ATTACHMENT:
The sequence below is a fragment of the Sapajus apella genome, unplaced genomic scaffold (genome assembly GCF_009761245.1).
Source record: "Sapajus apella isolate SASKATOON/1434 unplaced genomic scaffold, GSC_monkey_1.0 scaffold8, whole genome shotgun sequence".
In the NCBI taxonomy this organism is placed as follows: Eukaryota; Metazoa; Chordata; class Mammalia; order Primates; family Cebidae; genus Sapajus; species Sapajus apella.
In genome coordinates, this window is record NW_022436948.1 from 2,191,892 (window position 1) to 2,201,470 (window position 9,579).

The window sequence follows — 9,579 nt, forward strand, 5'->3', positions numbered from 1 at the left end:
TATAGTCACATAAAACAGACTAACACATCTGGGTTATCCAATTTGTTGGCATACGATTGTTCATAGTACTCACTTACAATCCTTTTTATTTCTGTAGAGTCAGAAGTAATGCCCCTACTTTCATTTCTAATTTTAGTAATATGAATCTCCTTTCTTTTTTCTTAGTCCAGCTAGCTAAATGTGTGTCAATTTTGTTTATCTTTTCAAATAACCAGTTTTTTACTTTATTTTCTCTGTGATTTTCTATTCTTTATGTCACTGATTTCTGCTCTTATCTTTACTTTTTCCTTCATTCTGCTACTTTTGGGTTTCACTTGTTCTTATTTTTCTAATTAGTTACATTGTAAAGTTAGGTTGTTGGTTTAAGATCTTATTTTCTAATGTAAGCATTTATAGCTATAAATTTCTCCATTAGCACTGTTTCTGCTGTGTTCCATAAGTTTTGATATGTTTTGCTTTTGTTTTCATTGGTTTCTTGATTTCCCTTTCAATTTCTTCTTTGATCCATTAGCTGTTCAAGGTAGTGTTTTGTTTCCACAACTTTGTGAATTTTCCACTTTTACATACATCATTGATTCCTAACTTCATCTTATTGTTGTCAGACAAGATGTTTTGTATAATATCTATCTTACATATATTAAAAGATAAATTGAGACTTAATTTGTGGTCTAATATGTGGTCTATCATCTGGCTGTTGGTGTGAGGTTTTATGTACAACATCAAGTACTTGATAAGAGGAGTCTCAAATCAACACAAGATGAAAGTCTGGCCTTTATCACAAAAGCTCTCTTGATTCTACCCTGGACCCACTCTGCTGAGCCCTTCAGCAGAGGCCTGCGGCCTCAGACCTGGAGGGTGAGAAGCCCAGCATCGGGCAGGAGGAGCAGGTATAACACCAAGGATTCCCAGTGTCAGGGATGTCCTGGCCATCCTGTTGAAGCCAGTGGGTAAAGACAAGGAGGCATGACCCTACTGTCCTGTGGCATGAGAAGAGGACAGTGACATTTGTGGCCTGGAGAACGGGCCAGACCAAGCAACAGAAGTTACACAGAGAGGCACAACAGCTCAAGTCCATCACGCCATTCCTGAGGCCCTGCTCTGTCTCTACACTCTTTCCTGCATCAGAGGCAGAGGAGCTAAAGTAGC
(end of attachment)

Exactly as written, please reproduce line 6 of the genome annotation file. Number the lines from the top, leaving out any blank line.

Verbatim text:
TATAGTCACATAAAACAGACTAACACATCTGGGTTATCCAATTTGTTGGCATACGATTGTTCATAGTACTCACTTACAATCCTTTTTATTTCTGTAGAGTCAGAAGTAATGCCCCTACTTTCATTTCTAATTTTAGTAATATGAATCTCCTTTCTTTTTTCTTAGTCCAGCTAGCTAAATGTGTGTCAATTTTGTTTATCTTTTCAAATAACCAGTTTTTTACTTTATTTTCTCTGTGATTTTCTATTCTTTATGTCACTGATTTCTGCTCTTATCTTTACTTTTTCCTTCATTCTGCTACTTTTGGGTTTCACTTGTTCTTATTTTTCTAATTAGTTACATTGTAAAGTTAGGTTGTTGGTTTAAGATCTTATTTTCTAATGTAAGCATTTATAGCTATAAATTTCTCCATTAGCACTGTTTCTGCTGTGTTCCATAAGTTTTGATATGTTTTGCTTTTGTTTTCATTGGTTTCTTGATTTCCCTTTCAATTTCTTCTTTGATCCATTAGCTGTTCAAGGTAGTGTTTTGTTTCCACAACTTTGTGAATTTTCCACTTTTACATACATCATTGATTCCTAACTTCATCTTATTGTTGTCAGACAAGATGTTTTGTATAATATCTATCTTACATATATTAAAAGATAAATTGAGACTTAATTTGTGGTCTAATATGTGGTCTATCATCTGGCTGTTGGTGTGAGGTTTTATGTACAACATCAAGTACTTGATAAGAGGAGTCTCAAATCAACACAAGATGAAAGTCTGGCCTTTATCACAAAAGCTCTCTTGATTCTACCCTGGACCCACTCTGCTGAGCCCTTCAGCAGAGGCCTGCGGCCTCAGACCTGGAGGGTGAGAAGCCCAGCATCGGGCAGGAGGAGCAGGTATAACACCAAGGATTCCCAGTGTCAGGGATGTCCTGGCCATCCTGTTGAAGCCAGTGGGTAAAGACAAGGAGGCATGACCCTACTGTCCTGTGGCATGAGAAGAGGACAGTGACATTTGTGGCCTGGAGAACGGGCCAGACCAAGCAACAGAAGTTACACAGAGAGGCACAACAGCTCAAGTCCATCACGCCATTCCTGAGGCCCTGCTCTGTCTCTACACTCTTTCCTGCATCAGAGGCAGAGGAGCTAAAGTAGC